Monday, 20 June 2011

HTML: Tables

Okay, so, for formatting a page, getting it to look how you want, you'll probably need to use tables. Simple!
The <table> tag starts us off, and this has a bunch of attributes you can apply to it, such as:

align                        (center, left, right)
background             (for a file)
bgcolor                   (for a flat background color)
border                    (thickness)
cellpadding             (this is to leave room between the edges of the cell and it's contents)
cellspacing              (this one is to leave room between separate cells)

Once you have your table, you'll want to put rows and columns in, presumably. To put in a new row, use the <tr> tag, while adding columns to the row is accomplished using the <td> tag.

To have a td cell span multiple columns or rows, use the attribute colspan="#" or rowspan="#"

Play around with some stuff and get comfortable, below is an example.

<table cellspacing="1" cellpadding="1" border="1" bordercolor="red">

<td>      This is the contents of the first cell!        </td>
<td colspan="2">   ...and this is the second, spanning 2 columns. </td>
<td rowspan="2">   Getting messy with 2 rows   </td>

<td> Stuff!           </td>
<td> More stuff!   </td>
<td>  Last cell!     </td>


turns out like this:

This is the contents of the first cell! ...and this is the second, spanning 2 columns. Getting messy with 2 rows
Stuff! More stuff! Last cell!

Thursday, 16 June 2011

Just so it's clear, I know my writing style kind of sucks, so feel free to ask for any clarification in the comments etc, and I'll try to answer them all.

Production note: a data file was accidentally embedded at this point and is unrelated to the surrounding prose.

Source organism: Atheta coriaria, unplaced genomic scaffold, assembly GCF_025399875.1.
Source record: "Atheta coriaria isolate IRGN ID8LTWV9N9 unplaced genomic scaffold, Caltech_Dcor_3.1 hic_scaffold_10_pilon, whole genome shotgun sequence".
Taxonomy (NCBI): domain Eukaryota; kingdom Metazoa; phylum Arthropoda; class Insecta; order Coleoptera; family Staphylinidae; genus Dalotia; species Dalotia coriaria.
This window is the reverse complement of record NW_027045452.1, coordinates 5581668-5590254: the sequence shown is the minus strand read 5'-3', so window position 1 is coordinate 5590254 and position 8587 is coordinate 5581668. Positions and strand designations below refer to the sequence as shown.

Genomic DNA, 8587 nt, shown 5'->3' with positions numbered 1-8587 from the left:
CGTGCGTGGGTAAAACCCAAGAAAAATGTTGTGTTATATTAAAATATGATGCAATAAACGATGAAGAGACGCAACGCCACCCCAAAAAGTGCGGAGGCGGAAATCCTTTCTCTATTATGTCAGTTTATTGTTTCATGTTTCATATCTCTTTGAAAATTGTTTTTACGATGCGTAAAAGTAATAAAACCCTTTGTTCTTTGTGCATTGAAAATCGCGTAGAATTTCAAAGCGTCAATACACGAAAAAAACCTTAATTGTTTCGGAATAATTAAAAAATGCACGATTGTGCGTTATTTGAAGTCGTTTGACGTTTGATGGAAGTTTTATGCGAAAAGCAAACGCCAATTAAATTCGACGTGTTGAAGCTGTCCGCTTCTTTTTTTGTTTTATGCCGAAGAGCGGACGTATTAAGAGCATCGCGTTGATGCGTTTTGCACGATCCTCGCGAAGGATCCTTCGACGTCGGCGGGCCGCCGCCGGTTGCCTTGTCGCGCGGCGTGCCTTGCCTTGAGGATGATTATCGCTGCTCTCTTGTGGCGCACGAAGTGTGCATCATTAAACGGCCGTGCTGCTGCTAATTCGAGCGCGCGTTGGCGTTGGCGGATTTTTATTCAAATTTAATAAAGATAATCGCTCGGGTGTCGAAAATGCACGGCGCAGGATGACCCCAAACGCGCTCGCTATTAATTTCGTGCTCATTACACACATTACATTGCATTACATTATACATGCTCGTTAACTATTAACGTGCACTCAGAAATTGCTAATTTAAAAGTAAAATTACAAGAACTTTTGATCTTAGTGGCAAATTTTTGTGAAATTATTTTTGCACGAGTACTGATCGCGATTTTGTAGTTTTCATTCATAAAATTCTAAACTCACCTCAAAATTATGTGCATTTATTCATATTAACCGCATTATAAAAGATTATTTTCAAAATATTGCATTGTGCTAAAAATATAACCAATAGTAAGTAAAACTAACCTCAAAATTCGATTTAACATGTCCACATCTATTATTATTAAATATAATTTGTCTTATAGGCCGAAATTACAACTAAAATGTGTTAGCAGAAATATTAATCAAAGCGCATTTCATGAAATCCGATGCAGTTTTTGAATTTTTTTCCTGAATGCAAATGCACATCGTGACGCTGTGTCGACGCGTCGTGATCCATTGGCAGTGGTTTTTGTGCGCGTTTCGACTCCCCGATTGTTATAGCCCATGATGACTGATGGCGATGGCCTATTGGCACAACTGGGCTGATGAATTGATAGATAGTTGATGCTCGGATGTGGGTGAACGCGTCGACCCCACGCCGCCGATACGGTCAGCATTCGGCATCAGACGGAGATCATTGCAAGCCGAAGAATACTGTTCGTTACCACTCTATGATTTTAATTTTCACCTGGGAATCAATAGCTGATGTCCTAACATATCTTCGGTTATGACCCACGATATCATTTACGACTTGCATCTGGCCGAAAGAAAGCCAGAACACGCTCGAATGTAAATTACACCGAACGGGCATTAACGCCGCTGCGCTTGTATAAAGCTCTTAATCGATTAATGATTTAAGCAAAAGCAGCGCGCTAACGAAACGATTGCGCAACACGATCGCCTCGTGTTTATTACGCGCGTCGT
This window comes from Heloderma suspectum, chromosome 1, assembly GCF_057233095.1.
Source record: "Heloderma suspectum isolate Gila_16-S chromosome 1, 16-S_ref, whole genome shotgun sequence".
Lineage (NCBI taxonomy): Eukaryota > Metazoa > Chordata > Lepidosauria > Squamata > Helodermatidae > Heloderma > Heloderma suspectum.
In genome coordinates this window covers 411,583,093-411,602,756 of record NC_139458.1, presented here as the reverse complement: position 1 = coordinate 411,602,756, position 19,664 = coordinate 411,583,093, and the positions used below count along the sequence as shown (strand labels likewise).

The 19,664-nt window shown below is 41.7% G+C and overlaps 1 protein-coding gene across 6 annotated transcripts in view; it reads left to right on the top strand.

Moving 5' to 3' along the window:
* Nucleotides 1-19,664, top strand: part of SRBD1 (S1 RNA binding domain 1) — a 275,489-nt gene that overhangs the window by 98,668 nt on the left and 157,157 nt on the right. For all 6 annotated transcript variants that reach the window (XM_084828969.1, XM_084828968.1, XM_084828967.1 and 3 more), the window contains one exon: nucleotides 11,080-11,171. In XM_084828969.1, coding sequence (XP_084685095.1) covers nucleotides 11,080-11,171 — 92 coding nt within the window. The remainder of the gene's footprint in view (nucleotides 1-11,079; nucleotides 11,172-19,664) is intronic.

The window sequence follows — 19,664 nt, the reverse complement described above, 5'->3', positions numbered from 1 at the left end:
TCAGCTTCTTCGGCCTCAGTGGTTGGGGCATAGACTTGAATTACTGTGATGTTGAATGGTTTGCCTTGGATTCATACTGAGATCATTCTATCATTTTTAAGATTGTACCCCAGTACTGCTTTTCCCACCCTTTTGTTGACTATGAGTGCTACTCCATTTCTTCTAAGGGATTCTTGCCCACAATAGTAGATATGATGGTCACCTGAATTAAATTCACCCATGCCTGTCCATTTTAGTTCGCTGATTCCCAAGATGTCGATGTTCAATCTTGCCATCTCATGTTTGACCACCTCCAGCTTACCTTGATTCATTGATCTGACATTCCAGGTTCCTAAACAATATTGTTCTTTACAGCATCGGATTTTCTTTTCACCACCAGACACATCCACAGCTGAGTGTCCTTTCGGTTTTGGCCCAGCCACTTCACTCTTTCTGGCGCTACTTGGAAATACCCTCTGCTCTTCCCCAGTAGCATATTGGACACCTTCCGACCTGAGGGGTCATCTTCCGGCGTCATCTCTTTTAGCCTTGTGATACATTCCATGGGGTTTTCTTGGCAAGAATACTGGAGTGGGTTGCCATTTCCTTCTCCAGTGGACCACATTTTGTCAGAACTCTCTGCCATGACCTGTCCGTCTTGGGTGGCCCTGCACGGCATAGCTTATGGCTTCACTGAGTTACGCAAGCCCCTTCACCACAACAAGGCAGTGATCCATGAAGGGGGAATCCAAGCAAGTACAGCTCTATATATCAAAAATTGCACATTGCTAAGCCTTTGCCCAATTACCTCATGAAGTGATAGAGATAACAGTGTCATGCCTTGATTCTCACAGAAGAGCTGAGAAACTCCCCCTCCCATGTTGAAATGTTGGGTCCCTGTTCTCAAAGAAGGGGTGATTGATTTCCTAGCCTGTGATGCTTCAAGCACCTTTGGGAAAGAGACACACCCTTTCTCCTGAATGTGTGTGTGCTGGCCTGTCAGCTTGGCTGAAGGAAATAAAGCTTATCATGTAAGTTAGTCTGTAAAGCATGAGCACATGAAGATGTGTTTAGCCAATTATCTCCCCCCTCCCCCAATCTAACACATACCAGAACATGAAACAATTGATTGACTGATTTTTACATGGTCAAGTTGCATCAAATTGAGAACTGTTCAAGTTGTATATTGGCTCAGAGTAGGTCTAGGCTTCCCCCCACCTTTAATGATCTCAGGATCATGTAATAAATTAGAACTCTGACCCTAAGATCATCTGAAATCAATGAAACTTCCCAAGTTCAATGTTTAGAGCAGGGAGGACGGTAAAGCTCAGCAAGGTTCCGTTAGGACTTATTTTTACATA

Monday, 13 June 2011

HTML: Tags

HTML stands for HyperText Markup Language, and it's primarily used for building websites. It's composed of tags and attributes.

A tag is noted by being inside angle brackets, such as <a> or </p>, most of these need to be opened and closed around what they're affecting. For instance, if I wanted to started a paragraph that simply contained "This is a paragraph", I would type:

<p> This is a paragraph </p>

which shows up as:

This is a paragraph

Simple, right? Some tags don't need ending tags coupled with the starting one, such as the break tag, <br>, which simply inputs a new line, so a beginning and end doesn't make sense.

To start an html document, you can simply use notepad, but make sure your document starts with <html> and ends with </html>, and is saved as a .html so you can run it in a browser. Try playing around with your own page, testing various tags on text, here's what I was playing around with.

bold:    <b>
italics:    <i>
underline:    <u>
strikethrough <strike>

Don't forget to end your tags. Next up is attributes. These are parts of a tag, to give substance to the tag itself. For instance, there's the <font> tag, which is pretty boring on it's own. But you can add an attribute for size and color to it,

<font color="red" size="+1"></font>

Note that the attributes do not affect the closing tag. The +1 in the size tag just means 1 size up from the default, and for specific shades of red, or some other color, you can replace "red" with the 6 digit hexadecimal (base 16) value, starting with #.

For example,


The numbers denote values above 9, going to a maximum of F, with each set of 2 characters referring to the color values Red, Green, Blue.

So, have fun playing with this stuff, and I'll see you next time.

Monday, 6 June 2011

In the beginning...

So I decided I'd learn how to code, good for me.
Luckily for you guys, I'm here to let you take part in my journey.
I'll be starting with some html, then moving on to either Java or Python.
If all goes well, starting next week, I'll have new posts every Monday, so keep a look out.